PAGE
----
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How Wages Change: Micro Evidence from the International Wage Flexibility Project

  • Dickens, William T.


    (Brookings Institution)

  • Götte, Lorenz


    (University of Bonn)

  • Groshen, Erica L.


    (Federal Reserve Bank of New York)

  • Holden, Steinar


    (University of Oslo)

  • Messina, Julián


    (World Bank)

  • Schweitzer, Mark E.


    (Federal Reserve Bank of Cleveland)

  • Turunen, Jarkko


    (International Monetary Fund)

  • Ward-Warmedinger, Melanie E.


    (European Central Bank)

How do the complex institutions involved in wage setting affect wage changes? The International Wage Flexibility Project provides new microeconomic evidence on how wages change for continuing workers. We analyze individuals’ earnings in 31 different data sets from sixteen countries, from which we obtain a total of 360 wage change distributions. We find a remarkable amount of variation in wage changes across workers. Wage changes have a notably non-normal distribution; they are tightly clustered around the median and also have many extreme values. Furthermore, nearly all countries show asymmetry in their wage distributions below the median. Indeed, we find evidence of both downward nominal and real wage rigidities. We also find that the extent of both these rigidities varies substantially across countries. Our results suggest that variations in the extent of union presence in wage bargaining play a role in explaining differing degrees of rigidities among countries.

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Paper provided by Institute for the Study of Labor (IZA) in its series IZA Discussion Papers with number 2487.

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Length: 28 pages
Date of creation: Dec 2006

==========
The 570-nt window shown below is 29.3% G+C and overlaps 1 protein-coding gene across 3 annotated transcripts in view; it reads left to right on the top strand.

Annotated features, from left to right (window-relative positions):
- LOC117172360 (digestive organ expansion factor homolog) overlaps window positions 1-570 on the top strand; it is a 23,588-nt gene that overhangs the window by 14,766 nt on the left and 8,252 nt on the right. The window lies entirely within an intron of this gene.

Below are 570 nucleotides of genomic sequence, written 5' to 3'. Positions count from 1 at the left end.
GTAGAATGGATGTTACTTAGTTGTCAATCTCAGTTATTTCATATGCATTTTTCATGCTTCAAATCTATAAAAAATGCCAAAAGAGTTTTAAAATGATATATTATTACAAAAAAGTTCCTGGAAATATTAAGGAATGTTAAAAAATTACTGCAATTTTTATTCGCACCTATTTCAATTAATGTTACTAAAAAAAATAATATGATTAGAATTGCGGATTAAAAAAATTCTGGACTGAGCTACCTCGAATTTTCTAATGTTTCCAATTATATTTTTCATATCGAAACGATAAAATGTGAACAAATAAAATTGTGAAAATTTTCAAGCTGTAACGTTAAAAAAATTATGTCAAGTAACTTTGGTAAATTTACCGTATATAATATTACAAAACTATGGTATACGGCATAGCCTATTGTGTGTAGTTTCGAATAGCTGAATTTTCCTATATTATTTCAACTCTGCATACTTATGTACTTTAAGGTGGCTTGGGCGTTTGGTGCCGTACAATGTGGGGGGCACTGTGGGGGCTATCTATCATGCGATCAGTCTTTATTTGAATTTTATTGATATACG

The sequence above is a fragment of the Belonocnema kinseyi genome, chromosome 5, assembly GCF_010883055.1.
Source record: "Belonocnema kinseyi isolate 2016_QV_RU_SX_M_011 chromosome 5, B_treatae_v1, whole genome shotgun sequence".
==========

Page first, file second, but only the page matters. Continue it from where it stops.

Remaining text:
Date of revision:
Publication status: published in: Journal of Economic Perspectives, 2007, 21 (2), 195-214
Handle: RePEc:iza:izadps:dp2487
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  1. Rosen, Sherwin, 1986. "Prizes and Incentives in Elimination Tournaments," American Economic Review, American Economic Association, vol. 76(4), pages 701-15, September.
  2. Lebow David E & Saks Raven E & Wilson Beth Anne, 2003. "Downward Nominal Wage Rigidity: Evidence from the Employment Cost Index," The B.E. Journal of Macroeconomics, De Gruyter, vol. 3(1), pages 1-30, October.
  3. Christoph Knoppik & Thomas Beissinger, 2009. "Downward nominal wage rigidity in Europe: an analysis of European micro data from the ECHP 1994–2001," Empirical Economics, Springer, vol. 36(2), pages 321-338, May.
  4. Smith, Jennifer C, 2000. "Nominal Wage Rigidity in the United Kingdom," Economic Journal, Royal Economic Society, vol. 110(462), pages C176-95, March.
  5. Stephen Nickell & Glenda Quintini, 2003. "Nominal wage rigidity and the rate of inflation," Economic Journal, Royal Economic Society, vol. 113(490), pages 762-781, October.
  6. Rodriguez-Palenzuela, Diego & Camba-Méndez, Gonzalo & García, Juan Angel, 2003. "Relevant economic issues concerning the optimal rate of inflation," Working Paper Series 0278, European Central Bank.
  7. George A. Akerlof & William R. Dickens & George L. Perry, 1996. "The Macroeconomics of Low Inflation," Brookings Papers on Economic Activity, Economic Studies Program, The Brookings Institution, vol. 27(1), pages 1-76.
  8. Stephen Nickell & Luca Nunziata, 2000. "Employment patterns in OECD countries," LSE Research Online Documents on Economics 20198, London School of Economics and Political Science, LSE Library.
  9. Steinar Holden, 2004. "Wage formation under low inflation," Working Paper 2004/14, Norges Bank.
  10. Paul J. Devereux & Joseph G. Altonji, 2000. "The extent and consequences of downward nominal wage rigidity," Open Access publications 10197/311, School of Economics, University College Dublin.
  11. William T. Dickens & Lorenz Goette & Erica L. Groshen & Steinar Holden & Julian Messina & Mark E. Schweitzer & Jarkko Turunen & Melanie Ward, 2006. "The interaction of labor markets and inflation: analysis of micro data from the International Wage Flexibility Project," Proceedings, Federal Reserve Bank of San Francisco.
  12. Daniele Checchi & Claudio Lucifora, 2002. "Unions and labour market institutions in Europe," Economic Policy, CEPR;CES;MSH, vol. 17(35), pages 361-408, October.
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